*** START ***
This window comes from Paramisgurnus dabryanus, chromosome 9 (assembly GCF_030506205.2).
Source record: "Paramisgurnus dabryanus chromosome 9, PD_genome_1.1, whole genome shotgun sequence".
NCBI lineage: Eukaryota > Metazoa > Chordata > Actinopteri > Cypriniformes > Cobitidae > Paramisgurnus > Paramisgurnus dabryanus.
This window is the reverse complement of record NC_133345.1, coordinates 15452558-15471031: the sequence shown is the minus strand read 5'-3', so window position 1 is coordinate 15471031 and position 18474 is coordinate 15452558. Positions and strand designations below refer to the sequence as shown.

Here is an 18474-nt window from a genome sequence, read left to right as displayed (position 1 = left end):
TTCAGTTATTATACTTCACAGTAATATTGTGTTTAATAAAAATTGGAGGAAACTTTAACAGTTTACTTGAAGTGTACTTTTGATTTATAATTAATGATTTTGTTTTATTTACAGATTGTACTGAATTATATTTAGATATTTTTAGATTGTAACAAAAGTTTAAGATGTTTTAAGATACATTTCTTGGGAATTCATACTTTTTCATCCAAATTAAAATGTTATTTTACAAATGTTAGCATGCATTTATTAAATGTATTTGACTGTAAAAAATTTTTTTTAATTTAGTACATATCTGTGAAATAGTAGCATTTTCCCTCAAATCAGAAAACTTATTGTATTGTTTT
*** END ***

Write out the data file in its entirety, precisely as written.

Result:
This window comes from Paramisgurnus dabryanus, chromosome 9 (assembly GCF_030506205.2).
Source record: "Paramisgurnus dabryanus chromosome 9, PD_genome_1.1, whole genome shotgun sequence".
NCBI lineage: Eukaryota > Metazoa > Chordata > Actinopteri > Cypriniformes > Cobitidae > Paramisgurnus > Paramisgurnus dabryanus.
This window is the reverse complement of record NC_133345.1, coordinates 15452558-15471031: the sequence shown is the minus strand read 5'-3', so window position 1 is coordinate 15471031 and position 18474 is coordinate 15452558. Positions and strand designations below refer to the sequence as shown.

Here is an 18474-nt window from a genome sequence, read left to right as displayed (position 1 = left end):
TTCAGTTATTATACTTCACAGTAATATTGTGTTTAATAAAAATTGGAGGAAACTTTAACAGTTTACTTGAAGTGTACTTTTGATTTATAATTAATGATTTTGTTTTATTTACAGATTGTACTGAATTATATTTAGATATTTTTAGATTGTAACAAAAGTTTAAGATGTTTTAAGATACATTTCTTGGGAATTCATACTTTTTCATCCAAATTAAAATGTTATTTTACAAATGTTAGCATGCATTTATTAAATGTATTTGACTGTAAAAAATTTTTTTTAATTTAGTACATATCTGTGAAATAGTAGCATTTTCCCTCAAATCAGAAAACTTATTGTATTGTTTT